In addition to the loss of regular security updates, the end of support for Windows 7 will ultimately mean the operating system will be left behind. As newer programs get released, developers will be less likely to create them for an unsupported system.

If you need to install new software, or if you update existing software to a newer version, sticking to Windows 7 will ultimately hamper your ability to do so. And if you use your PC for gaming on the side, the newest games will become less and less likely to run on a Windows 7 machine.

If you're a Windows 7 user who doesn't want to get left in a lurch, there are still some things you can do to ensure your computer's safety without having to switch to Windows 10 just yet. As was mentioned earlier, if you continue using Windows 7, the system will still work, and nothing will change for you – at least in the short term. But you will no longer receive updates or support from Microsoft, so if anything goes wrong, it will be on you.

Just because Microsoft isn't going to protect Windows 7 users anymore doesn't mean you can't keep yourself safe. If you're worried about your security while using a sunsetted operating system and you don't require the internet for daily use, you can disconnect the machine from the web. If completely cutting your computer off from the internet is not feasible, you should always make sure that your router's firmware is up to date and that you have software in place to detect malware.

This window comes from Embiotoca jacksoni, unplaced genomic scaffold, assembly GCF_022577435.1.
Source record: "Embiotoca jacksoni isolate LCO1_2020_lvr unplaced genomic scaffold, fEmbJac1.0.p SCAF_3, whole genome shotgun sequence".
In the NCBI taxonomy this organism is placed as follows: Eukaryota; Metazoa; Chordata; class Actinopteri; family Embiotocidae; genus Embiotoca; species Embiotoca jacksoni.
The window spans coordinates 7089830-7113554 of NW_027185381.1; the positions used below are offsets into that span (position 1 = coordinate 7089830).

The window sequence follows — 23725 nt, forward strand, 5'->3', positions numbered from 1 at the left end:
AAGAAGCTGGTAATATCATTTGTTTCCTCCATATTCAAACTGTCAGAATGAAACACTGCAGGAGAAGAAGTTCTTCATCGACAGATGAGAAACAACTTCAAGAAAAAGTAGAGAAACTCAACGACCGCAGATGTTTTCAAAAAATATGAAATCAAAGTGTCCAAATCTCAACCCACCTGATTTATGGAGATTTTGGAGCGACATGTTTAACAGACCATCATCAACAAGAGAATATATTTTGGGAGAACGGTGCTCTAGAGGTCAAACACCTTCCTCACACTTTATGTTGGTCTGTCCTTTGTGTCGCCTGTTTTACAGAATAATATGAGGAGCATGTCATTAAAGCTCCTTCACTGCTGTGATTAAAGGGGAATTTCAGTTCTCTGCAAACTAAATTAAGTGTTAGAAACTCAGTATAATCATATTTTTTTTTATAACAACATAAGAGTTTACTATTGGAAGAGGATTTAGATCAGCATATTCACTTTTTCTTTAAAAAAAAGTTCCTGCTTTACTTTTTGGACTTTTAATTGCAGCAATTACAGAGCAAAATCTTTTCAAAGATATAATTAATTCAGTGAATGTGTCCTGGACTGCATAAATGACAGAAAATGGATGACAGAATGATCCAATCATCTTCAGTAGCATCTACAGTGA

If for some reason you don't want to upgrade at all, you can always install a different operating system, like Linux. Doing so will likely require some getting used to, but countless people use Linux as their main operating system without much of an issue. The main problem that's likely to crop up for regular users is the lack of support for Linux by some developers, so be sure you're willing to deal with that if you switch.

One of the biggest hurdles for most people wanting to upgrade their operating systems without resorting to pirated software is the price. If you were to purchase a Windows 10 Pro upgrade license online, you're looking at spending around $200. If that's more than you're willing to pay, there are some free ways to upgrade Windows 7 without spending any money.

If you don't need the Pro license, you can still upgrade to Windows 10 for free if you have a valid Windows key. All you have to do is follow a few simple steps ‒ you'll be able to upgrade your system without having to go through the hassle of a clean installation.

Or, if for some reason you're not interested in Windows 10, you can still make the next incremental upgrade and install Windows 8. Windows offers the upgrade for free, as long as you have a valid Windows key. Making the switch to this version gives you another three years of support from Microsoft.

Andrew Martins

Andrew Martins is an award-winning journalist with a Bachelor of Arts in journalism from Ramapo College of New Jersey. Before joining business.com and Business News Daily, he wrote for a regional publication and served as the managing editor for six weekly papers that spanned four counties. Currently, he is responsible for reviewing tax software and online fax services. He is a New Jersey native and a first-generation Portuguese American, and he has a penchant for the nerdy.